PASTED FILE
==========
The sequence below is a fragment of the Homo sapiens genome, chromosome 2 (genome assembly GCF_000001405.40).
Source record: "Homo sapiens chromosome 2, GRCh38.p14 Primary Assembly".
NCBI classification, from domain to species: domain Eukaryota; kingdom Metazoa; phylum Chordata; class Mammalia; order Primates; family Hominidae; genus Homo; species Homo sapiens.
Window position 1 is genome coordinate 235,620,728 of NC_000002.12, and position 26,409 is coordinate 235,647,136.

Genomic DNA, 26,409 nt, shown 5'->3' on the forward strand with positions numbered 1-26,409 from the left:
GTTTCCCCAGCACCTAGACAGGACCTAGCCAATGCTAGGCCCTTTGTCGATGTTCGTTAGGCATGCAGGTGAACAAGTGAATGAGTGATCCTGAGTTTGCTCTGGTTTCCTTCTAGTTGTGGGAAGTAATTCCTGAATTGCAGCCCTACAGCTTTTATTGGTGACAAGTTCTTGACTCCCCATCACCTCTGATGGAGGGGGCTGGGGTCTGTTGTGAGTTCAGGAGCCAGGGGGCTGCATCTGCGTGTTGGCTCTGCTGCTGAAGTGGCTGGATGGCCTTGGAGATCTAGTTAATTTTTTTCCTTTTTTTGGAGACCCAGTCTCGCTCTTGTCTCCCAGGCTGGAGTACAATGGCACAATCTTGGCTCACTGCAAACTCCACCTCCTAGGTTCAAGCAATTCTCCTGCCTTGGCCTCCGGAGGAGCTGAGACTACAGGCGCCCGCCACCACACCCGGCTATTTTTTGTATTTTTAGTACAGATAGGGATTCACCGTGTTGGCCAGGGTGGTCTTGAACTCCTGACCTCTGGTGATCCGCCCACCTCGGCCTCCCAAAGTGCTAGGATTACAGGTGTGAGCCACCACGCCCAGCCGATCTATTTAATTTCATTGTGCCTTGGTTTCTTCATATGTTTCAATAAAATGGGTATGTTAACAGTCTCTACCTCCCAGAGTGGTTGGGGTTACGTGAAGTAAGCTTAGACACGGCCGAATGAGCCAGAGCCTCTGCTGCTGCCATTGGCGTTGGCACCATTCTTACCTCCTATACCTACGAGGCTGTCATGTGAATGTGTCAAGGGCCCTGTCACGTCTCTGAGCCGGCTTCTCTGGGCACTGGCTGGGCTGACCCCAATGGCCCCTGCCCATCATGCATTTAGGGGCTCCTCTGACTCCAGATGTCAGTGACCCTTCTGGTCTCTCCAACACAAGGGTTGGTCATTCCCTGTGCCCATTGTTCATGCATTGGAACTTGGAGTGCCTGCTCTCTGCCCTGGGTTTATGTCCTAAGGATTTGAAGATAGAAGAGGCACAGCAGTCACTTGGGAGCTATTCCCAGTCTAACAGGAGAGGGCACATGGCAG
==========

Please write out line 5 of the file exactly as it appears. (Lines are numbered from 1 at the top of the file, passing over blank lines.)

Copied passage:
Genomic DNA, 26,409 nt, shown 5'->3' on the forward strand with positions numbered 1-26,409 from the left: